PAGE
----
The U.S. Mint struck more than 302 million Jefferson nickels in 1961, the highest mintage since 1943! But although this old coin was only worth five cents back then, it’s worth at least four times more nowadays.
But the 1961 nickel value can be much higher, especially when coins are in uncirculated (MS-60 grade or higher) condition. This guide will delve into the modern value of this coin, ensuring that you buy and sell 1961 Jefferson nickels at the right price!
1961 Jefferson Nickel Value Chart
|1961-P Nickel FS||$1,620||$3,750||$11,200|
|1961-D Nickel FS||$6,000||$15,000||/|
|1961-P Proof Nickel||$13.5||$21.6||$74|
|1961-P Proof Nickel CAM||$33.75||$54||$162|
|1961-P Proof Nickel DCAM||$228||$390||$3,500|
1961 Jefferson Nickel: History
The Jefferson nickel design was introduced in 1938, making it more than 20 years old in 1961.
While the design changed slightly during World War II (primarily the location of the mint mark), the 1961 Jefferson nickel was essentially identical to the original 1938 Jefferson nickel.
Notably, this five-cent coin is one of the most common vintage nickels available to collectors, as the U.S. Mint struck more nickels in 1961 than it had in the previous decades.
Before 1961, the last time the U.S. Mint struck more than 302 million nickels was in 1943 (when it struck more than 390 million nickels). But while the 1961 Jefferson nickel might not be a rare collector’s item, some pieces are far harder to find than others (and therefore more valuable).
1961 Jefferson Nickel: Design
The design for the 1961 Jefferson nickel was created by Felix Schlag in the late 1930s.
Schlag was a sculptor who had recently immigrated to the United States from Germany. He submitted his vision for the new Jefferson nickel, and the U.S. Mint almost accepted it as-is. One of the biggest changes they demanded was the removal of a tropical-looking palm tree that stood outside the image of Monticello.
Still, the original design Schlag submitted to the U.S. Mint was virtually unchanged, and this image appeared on all five-cent nickels struck by the U.S. Mint between 1938 and 2004. In 1966, the design changed slightly to include Schlag’s initials (FS), but you won’t find these initials on the 1961 Jefferson nickel.
1961 Jefferson Nickel Obverse
You can identify a 1961 Jefferson nickel via the following design elements on its obverse (front) side:
- The year date (1961) on the right side of the coin (vertical and below the legend)
- The legend “LIBERTY” on the right side of the coin (vertical and separated from the year date by a star)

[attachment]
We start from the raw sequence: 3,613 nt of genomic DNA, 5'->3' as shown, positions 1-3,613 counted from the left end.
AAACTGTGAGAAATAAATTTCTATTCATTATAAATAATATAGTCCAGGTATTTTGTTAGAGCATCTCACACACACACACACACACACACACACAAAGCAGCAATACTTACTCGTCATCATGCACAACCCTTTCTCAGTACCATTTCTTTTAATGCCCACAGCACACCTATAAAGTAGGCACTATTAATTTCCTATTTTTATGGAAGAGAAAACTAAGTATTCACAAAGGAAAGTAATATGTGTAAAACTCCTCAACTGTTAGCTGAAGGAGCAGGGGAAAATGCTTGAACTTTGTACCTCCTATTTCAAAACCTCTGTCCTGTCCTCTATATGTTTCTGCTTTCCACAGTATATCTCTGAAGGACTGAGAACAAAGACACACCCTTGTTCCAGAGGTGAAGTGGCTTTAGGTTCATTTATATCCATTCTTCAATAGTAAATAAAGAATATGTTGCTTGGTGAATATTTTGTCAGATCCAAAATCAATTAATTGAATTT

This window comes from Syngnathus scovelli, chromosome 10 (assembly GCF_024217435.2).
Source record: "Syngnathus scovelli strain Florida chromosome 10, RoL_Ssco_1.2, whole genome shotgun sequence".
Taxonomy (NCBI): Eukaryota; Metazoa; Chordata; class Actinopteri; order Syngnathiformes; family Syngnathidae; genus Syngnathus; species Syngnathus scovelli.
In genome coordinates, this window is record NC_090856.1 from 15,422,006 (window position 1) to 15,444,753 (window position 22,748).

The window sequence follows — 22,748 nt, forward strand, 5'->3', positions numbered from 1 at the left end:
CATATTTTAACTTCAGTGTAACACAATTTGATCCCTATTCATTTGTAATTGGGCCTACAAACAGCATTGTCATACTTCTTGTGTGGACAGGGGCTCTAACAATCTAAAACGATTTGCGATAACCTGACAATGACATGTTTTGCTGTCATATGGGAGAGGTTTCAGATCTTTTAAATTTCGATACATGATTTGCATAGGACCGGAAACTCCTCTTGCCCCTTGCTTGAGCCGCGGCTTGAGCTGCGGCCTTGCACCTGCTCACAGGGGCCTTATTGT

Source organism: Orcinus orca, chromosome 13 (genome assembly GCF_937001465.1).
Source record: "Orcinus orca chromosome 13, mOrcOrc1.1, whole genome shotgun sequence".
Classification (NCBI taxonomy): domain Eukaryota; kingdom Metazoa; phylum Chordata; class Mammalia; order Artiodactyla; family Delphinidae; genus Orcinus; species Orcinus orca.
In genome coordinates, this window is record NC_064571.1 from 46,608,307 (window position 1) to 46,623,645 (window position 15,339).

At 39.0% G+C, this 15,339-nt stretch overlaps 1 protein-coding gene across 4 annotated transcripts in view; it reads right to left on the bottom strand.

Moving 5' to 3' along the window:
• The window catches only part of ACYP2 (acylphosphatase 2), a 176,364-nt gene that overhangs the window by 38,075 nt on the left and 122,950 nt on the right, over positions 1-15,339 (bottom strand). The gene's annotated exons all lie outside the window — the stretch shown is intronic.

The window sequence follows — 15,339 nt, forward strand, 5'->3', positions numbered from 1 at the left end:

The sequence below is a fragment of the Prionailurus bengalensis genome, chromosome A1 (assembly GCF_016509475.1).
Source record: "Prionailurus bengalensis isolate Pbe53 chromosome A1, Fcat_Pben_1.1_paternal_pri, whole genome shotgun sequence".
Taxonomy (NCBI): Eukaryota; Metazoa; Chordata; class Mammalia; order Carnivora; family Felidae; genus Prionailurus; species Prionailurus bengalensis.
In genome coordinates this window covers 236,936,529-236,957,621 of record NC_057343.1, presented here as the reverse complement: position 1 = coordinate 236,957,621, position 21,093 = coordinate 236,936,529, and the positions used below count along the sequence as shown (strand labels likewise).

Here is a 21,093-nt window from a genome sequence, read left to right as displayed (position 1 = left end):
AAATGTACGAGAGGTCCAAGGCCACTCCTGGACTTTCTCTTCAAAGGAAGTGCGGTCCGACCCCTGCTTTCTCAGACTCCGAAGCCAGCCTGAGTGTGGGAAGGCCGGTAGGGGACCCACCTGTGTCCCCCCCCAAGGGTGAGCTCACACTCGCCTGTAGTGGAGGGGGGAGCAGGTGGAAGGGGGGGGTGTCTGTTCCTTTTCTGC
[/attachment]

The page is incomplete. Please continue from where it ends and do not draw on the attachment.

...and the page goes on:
- The motto “IN GOD WE TRUST” on the left side of the coin, vertical
- The device (raised image) of Thomas Jefferson, face in profile facing left
1961 Jefferson Nickel Reverse
You can identify a 1961 Jefferson nickel via the following design elements on its reverse (back) side:
- In the center of the coin, the raised image (device) of Thomas Jefferson’s estate, Monticello
- “MONTICELLO” beneath the raised steps leading to the plantation house
- The motto “E PLURIBUS UNUM” at the top of the coin
- The coin denomination “FIVE CENTS” beneath “MONTICELLO”
- At the bottom of the coin, the issuing nation “UNITED STATES OF AMERICA” (beneath the coin denomination)
- The mint mark (only on 1961-D nickels) to the far right, beside the device of Monticello
1961 Jefferson Nickel: Features and Specifications
The 1961 Jefferson nickel varies in several ways.
For example, some of these five-cent coins have complete steps leading up to Monticello (called Full Step nickels). Naturally, coin grade (condition) and strike type (proof versus regular) also differentiate 1961 Jefferson nickels.
But there are a handful of characteristics that all 1961 Jefferson nickels share, regardless of their strike type and origin (Philadelphia or Denver Mint). These features and specifications include coin weight, composition, and size.
All 1961 Jefferson nickels:
- Are 25% nickel and 75% copper
- Weigh about 0.18 ounces (5 grams)
- Are about 0.83 inches (21.2 millimeters) in diameter
- Have plain (smooth) edges
Still, when determining the value of a 1961 Jefferson nickel, it’s far more worthwhile to consider each coin’s differences than its similarities. After all, the differences in coin grade, strike type, and mintage significantly impact the 1961 nickel’s value.
How Much Is a 1961 Jefferson Nickel Worth?
According to the CPG values derived from Greysheet, a 1961 No Mint Mark Jefferson nickel in circulated condition is worth $0.20. It can be worth between $0.21 and $1,620 (or more) in uncirculated condition.
1961 Jefferson Nickel: Value Comparison
All 1961 Jefferson nickels were worth $0.05 when they were initially released, but nowadays, they’re worth far more. In fact, nearly all of these nickels are worth at least four times their original denomination ($0.20). But some are worth significantly more.
But what influences a 1961 Jefferson nickel’s value?
Several factors impact the estimated value of one of these five-cent coins: